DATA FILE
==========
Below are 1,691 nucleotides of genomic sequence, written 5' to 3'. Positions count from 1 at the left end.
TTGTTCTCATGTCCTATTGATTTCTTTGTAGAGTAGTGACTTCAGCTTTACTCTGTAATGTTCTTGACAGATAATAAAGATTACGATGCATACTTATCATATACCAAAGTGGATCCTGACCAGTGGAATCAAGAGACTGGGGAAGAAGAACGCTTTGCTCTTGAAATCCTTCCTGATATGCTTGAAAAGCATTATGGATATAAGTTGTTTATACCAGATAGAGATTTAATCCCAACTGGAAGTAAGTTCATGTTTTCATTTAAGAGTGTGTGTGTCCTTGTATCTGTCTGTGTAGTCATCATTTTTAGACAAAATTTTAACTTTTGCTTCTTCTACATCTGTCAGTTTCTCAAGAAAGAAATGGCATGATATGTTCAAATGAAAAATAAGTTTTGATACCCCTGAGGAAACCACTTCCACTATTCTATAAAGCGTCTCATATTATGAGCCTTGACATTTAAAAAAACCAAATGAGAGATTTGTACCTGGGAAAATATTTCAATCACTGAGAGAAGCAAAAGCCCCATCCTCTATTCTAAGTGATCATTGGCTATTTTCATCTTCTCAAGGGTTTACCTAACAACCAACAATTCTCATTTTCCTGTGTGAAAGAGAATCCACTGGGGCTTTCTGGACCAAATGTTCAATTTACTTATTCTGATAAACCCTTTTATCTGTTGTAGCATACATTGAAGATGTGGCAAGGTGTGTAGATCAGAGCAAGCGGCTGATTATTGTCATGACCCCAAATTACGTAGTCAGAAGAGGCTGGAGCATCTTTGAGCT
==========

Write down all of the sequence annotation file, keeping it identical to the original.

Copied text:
Below are 1,691 nucleotides of genomic sequence, written 5' to 3'. Positions count from 1 at the left end.
TTGTTCTCATGTCCTATTGATTTCTTTGTAGAGTAGTGACTTCAGCTTTACTCTGTAATGTTCTTGACAGATAATAAAGATTACGATGCATACTTATCATATACCAAAGTGGATCCTGACCAGTGGAATCAAGAGACTGGGGAAGAAGAACGCTTTGCTCTTGAAATCCTTCCTGATATGCTTGAAAAGCATTATGGATATAAGTTGTTTATACCAGATAGAGATTTAATCCCAACTGGAAGTAAGTTCATGTTTTCATTTAAGAGTGTGTGTGTCCTTGTATCTGTCTGTGTAGTCATCATTTTTAGACAAAATTTTAACTTTTGCTTCTTCTACATCTGTCAGTTTCTCAAGAAAGAAATGGCATGATATGTTCAAATGAAAAATAAGTTTTGATACCCCTGAGGAAACCACTTCCACTATTCTATAAAGCGTCTCATATTATGAGCCTTGACATTTAAAAAAACCAAATGAGAGATTTGTACCTGGGAAAATATTTCAATCACTGAGAGAAGCAAAAGCCCCATCCTCTATTCTAAGTGATCATTGGCTATTTTCATCTTCTCAAGGGTTTACCTAACAACCAACAATTCTCATTTTCCTGTGTGAAAGAGAATCCACTGGGGCTTTCTGGACCAAATGTTCAATTTACTTATTCTGATAAACCCTTTTATCTGTTGTAGCATACATTGAAGATGTGGCAAGGTGTGTAGATCAGAGCAAGCGGCTGATTATTGTCATGACCCCAAATTACGTAGTCAGAAGAGGCTGGAGCATCTTTGAGCT